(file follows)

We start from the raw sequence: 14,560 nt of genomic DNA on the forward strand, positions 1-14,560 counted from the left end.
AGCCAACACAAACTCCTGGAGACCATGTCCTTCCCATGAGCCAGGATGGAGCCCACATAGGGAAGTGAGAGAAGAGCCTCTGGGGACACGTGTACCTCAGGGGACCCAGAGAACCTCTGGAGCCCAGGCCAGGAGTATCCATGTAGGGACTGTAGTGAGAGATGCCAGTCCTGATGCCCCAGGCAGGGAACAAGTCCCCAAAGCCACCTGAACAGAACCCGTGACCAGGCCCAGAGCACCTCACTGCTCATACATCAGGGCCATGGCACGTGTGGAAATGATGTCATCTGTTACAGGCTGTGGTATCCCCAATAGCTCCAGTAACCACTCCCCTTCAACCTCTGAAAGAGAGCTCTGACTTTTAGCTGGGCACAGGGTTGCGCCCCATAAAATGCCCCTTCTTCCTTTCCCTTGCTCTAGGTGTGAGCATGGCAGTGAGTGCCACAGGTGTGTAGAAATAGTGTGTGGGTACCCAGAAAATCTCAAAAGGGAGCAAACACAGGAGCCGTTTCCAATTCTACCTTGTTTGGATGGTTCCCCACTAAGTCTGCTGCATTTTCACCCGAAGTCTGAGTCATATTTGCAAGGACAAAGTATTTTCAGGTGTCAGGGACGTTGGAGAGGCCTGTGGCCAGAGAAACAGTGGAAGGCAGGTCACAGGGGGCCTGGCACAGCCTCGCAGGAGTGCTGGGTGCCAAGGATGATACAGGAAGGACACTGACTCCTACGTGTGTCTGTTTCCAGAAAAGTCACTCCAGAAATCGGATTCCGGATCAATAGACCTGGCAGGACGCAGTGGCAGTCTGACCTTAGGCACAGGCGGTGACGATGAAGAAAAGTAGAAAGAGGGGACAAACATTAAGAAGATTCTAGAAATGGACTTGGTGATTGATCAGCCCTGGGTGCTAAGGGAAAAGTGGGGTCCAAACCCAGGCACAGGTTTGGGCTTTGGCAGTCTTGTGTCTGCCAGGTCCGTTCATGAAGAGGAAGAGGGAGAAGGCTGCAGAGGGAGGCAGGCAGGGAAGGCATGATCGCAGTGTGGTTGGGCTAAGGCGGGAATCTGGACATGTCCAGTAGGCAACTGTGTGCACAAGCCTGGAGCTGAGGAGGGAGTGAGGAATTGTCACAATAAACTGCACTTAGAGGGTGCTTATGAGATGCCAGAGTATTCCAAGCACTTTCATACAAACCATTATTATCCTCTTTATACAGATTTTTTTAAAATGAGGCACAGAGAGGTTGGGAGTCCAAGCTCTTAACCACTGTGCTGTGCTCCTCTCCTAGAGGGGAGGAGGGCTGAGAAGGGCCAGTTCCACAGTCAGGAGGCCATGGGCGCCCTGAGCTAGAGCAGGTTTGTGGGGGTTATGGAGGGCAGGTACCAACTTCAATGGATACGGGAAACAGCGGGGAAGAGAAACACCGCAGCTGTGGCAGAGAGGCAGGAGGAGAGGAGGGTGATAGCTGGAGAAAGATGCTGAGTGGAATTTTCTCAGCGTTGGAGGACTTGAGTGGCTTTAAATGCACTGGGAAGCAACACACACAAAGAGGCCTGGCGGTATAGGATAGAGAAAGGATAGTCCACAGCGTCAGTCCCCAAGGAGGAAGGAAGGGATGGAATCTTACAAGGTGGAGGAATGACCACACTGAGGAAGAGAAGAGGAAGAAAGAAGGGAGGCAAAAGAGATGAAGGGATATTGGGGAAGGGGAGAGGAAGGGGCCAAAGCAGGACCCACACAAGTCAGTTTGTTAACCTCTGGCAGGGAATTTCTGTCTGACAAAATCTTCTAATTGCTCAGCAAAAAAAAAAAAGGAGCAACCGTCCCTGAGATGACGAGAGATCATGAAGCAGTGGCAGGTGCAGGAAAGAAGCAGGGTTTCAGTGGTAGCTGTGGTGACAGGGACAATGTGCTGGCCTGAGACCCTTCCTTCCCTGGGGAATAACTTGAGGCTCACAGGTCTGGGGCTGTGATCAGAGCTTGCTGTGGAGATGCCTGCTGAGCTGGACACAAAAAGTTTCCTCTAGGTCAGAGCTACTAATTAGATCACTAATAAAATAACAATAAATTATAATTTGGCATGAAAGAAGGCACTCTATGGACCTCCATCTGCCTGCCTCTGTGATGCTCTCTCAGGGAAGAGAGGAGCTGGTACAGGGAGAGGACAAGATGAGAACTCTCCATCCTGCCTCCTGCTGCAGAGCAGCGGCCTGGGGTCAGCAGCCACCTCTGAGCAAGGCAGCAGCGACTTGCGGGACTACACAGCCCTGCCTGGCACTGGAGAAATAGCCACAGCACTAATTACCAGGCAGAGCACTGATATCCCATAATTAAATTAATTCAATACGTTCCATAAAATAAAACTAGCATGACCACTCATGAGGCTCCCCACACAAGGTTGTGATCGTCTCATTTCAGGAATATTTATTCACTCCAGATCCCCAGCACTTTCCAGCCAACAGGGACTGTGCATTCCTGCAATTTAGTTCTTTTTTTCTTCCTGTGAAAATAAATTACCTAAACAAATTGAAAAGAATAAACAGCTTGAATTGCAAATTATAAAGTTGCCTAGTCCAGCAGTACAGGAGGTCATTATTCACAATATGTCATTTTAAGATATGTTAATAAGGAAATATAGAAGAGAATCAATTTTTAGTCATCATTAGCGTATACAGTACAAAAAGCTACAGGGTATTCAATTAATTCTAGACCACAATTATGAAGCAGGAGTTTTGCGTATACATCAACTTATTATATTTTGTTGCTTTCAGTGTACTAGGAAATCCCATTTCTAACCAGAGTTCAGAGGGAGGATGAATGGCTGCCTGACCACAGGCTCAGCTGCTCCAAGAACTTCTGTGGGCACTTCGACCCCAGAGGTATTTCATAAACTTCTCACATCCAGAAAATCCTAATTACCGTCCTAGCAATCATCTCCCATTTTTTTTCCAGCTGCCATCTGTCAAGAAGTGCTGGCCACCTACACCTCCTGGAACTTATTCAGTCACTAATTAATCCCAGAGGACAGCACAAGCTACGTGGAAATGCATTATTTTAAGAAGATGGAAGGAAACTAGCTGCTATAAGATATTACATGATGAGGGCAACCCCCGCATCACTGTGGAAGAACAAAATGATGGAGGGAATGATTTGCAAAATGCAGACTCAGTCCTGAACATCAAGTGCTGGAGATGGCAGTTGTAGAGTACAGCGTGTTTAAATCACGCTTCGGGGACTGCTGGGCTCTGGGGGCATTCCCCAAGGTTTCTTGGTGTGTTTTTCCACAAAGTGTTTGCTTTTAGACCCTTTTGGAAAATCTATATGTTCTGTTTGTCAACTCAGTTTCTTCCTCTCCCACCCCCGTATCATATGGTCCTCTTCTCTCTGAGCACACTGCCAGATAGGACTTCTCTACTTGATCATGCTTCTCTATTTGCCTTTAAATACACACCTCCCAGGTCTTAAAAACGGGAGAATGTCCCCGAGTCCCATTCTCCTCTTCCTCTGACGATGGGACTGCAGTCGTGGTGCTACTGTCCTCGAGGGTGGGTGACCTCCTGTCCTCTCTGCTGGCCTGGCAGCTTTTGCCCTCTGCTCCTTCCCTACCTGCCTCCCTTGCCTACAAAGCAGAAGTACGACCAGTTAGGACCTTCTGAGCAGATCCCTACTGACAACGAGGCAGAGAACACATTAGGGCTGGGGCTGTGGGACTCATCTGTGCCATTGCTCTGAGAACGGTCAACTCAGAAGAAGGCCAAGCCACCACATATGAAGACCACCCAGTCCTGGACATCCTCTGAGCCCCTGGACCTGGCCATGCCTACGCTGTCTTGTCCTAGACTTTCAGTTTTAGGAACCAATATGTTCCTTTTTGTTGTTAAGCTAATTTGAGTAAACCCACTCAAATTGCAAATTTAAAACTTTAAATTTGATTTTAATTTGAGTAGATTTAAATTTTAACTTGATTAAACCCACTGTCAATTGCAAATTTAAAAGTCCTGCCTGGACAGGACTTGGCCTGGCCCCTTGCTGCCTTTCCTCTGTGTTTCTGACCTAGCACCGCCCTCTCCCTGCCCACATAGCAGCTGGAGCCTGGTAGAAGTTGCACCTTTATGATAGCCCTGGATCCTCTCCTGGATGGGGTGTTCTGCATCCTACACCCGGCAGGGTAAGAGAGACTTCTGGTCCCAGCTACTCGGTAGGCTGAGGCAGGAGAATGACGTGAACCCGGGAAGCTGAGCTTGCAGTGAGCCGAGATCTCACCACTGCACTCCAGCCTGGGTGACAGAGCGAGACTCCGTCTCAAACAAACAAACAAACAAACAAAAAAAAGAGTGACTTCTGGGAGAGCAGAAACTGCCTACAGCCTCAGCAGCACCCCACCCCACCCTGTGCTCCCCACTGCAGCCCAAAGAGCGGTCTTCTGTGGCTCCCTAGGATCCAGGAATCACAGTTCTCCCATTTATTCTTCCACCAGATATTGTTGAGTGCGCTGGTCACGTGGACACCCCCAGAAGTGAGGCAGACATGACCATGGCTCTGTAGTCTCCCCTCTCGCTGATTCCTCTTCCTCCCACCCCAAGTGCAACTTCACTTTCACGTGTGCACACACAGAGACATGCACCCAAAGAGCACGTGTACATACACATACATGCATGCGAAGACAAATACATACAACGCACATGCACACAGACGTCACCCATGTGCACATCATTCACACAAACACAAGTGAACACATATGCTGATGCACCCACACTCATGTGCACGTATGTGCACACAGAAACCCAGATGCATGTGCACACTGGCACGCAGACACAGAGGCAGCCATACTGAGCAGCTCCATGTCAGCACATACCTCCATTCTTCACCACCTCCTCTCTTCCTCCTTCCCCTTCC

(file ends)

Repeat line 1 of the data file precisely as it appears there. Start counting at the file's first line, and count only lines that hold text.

We start from the raw sequence: 14,560 nt of genomic DNA on the forward strand, positions 1-14,560 counted from the left end.